Publisher: Harper Collins
Release Date: First published 2005
Summary (from Goodreads):
Scintillating, surprising, inventive fiction from one of the most talented writers in Britain – this is a superb collection of short stories from the acclaimed author of the Chaos Walking series and ‘More Than This’. Have you heard the urban myth about Jesus’s double-jointed elbows yet? 100% true. Or seen the latest reports on the ‘groomgrabbing’ trend – the benevolent kidnapping of badly-dressed children by their well-meaning (and more dapper) elders? Heard the one about the Amazon from the Isle of Man? Or perhaps you’d like a job in telesales, offering self-defence classes over the phone? Don’t worry, as long as you meet the weekly quota, you won’t be sent to the end of the hall…Wonderfully original, fresh and funny, ‘Topics About Which I Know Nothing’ is stuffed to the gills with dizzyingly inventive writing and warming, puzzling emotions – a fictional guide to how the world might have turned out.
This is a continuation of my ‘read everything by Patrick Ness’ binge that came about from receiving all his books for my birthday.
I do prefer his young adult books (as in I love them and rave about them always) but I’ve been trying to get into his adult stuff too. I really enjoyed The Crane Wife earlier this year, and was looking forward to this one too.
I worry about reading short stories like this. It’s the kind of thing we’d read in my creative writing classes at uni and I’d always worry that I wouldn’t get it or I wouldn’t be able to say anything clever about it. And for some reason that still colours my opinion when I read things like this: even though I don’t need to impress anyone with my intellectual opinion, I still worry about it.
There were some stories I just didn’t get, or didn’t enjoy, and rather than worry about it I’ve just accepted it. I;m just going to write a couple of lines about each one rather than try and sum up the book as a whole.
Implied Violence – this was a great start to the book and just felt like everything a short story should be: a quick snapshot of life, with fleshed out characters, a good spot of humour and an interesting premise. I really enjoyed this.
The Way All Trends Do – this was in the form of a report and was a bit bizarre, but in a brilliant way. I loved the idea of ‘groom grabbing’ and the way the information unfolded was really interesting.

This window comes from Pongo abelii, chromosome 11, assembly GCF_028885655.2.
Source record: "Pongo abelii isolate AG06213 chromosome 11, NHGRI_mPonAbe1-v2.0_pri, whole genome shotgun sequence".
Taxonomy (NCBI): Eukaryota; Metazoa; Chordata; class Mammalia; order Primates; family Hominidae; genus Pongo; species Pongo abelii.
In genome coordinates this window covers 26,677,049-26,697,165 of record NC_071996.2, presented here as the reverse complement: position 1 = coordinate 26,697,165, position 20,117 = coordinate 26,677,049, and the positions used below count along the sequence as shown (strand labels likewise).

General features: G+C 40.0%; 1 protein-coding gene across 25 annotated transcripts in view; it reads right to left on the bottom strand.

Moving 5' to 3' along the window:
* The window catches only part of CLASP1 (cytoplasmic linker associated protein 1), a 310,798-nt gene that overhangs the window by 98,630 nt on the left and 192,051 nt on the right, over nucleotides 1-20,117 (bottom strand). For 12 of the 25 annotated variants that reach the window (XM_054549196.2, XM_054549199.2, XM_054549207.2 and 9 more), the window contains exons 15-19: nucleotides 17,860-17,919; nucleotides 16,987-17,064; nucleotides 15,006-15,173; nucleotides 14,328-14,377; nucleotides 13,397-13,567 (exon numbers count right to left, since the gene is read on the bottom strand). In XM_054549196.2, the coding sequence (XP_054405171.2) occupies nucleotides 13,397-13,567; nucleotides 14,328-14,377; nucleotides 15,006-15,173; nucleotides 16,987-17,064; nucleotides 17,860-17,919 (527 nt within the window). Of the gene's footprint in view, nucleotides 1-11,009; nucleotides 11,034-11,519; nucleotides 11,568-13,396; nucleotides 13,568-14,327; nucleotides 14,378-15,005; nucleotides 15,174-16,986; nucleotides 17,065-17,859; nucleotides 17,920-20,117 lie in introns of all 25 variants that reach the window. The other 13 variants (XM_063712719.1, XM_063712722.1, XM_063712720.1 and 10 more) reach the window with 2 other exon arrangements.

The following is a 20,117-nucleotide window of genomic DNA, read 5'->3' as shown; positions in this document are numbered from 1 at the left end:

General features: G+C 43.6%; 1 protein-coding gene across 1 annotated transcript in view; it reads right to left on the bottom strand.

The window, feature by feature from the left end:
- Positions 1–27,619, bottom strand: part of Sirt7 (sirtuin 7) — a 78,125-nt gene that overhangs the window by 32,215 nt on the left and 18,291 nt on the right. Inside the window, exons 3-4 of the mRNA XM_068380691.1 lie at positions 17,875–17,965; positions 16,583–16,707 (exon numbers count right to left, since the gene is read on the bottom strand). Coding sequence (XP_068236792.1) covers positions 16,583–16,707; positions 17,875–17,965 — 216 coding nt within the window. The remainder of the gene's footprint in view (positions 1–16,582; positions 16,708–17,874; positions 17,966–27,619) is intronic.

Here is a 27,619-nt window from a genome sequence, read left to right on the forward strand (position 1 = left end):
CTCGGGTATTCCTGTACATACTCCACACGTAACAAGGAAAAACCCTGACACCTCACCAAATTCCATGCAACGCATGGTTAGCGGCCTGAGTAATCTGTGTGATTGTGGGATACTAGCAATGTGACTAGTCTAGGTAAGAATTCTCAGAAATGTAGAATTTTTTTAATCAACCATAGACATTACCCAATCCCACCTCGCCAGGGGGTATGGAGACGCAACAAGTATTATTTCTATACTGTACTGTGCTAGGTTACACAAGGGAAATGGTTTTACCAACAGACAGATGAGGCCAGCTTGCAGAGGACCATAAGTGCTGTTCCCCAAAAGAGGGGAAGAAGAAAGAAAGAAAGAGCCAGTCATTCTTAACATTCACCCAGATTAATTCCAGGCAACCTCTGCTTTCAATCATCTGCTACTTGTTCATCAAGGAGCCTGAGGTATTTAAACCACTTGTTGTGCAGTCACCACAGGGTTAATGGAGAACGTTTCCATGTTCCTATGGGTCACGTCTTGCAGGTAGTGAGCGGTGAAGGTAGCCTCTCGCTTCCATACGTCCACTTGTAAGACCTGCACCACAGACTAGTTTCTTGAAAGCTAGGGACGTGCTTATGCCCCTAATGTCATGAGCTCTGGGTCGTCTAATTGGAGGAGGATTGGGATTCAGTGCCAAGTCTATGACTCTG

Ponce de Leon is a Retired Married Couple From Toronto – this story was told by several letters, between a mother and son, and the son and various authorities. The ending was a little ambiguous but I quite liked that.
Jesus’ Elbows and Other Christian Urban Myths – the style of these felt a little odd. They didn’t feel like your traditional written story: more like one that someone was telling you directly, in person, if that makes sense. They were really quirky though and very enjoyable, though they’re probably not for everyone (i.e. you may find it a little offensive if you’re Christian).
Quis Custodiet Ipsos Custodest – this falls half in the category of ‘I didn’t understand’ but there were some bits I really enjoyed too. I think the not understanding came mostly from the large amounts of Latin used, but I did follow the main story line. There was a reference to Flemish that I really appreciated, though most people won’t enjoy as much (my Grandma is Flemish so it’s a language I’m used to hearing).
Sydney is a City of Jaywalkers – I didn’t really enjoy this story. There was an interesting idea in there but I got a little bored, and then confused towards the end (another where I just felt maybe I wasn’t smart enough for it).
2,115 Opportunities – this story explored all the little fluctuations that can cause or not cause an event to happen: we see over 2000 different scenarios (some are grouped together as they are similar) which just show how specific every little event had to be to lead up to two people meeting.
The Motivation of Sally Rae Wentworth, Amazon – I think this is probably what spoiled my enjoyment of the book a bit. I really struggled to get through it, and it stuck in my mind more than the ones I enjoyed. I just found it dull.
The Seventh International Military War Games Dance Committee Quadrennial Competition and Jamboree – this was a newspaper article, and another of Ness’ more bizarre ideas, but it did make me chuckle: the idea of combining war and art in some kind of weird and dangerous performance was brilliant.
The Gifted – this was another one with a bit of a weird/ambiguous ending, but I really enjoyed it. There were some strong characters and a school assignment to die for (pun intended). I could easily see this as a longer story idea too.
Now That You’ve Died – the introduction said this was recorded as an immersive play, and the theatre student in me loved it. It just filled me with creative ideas and I just wanted to take it into class and workshop it with some students. It was a brilliant way to end the book.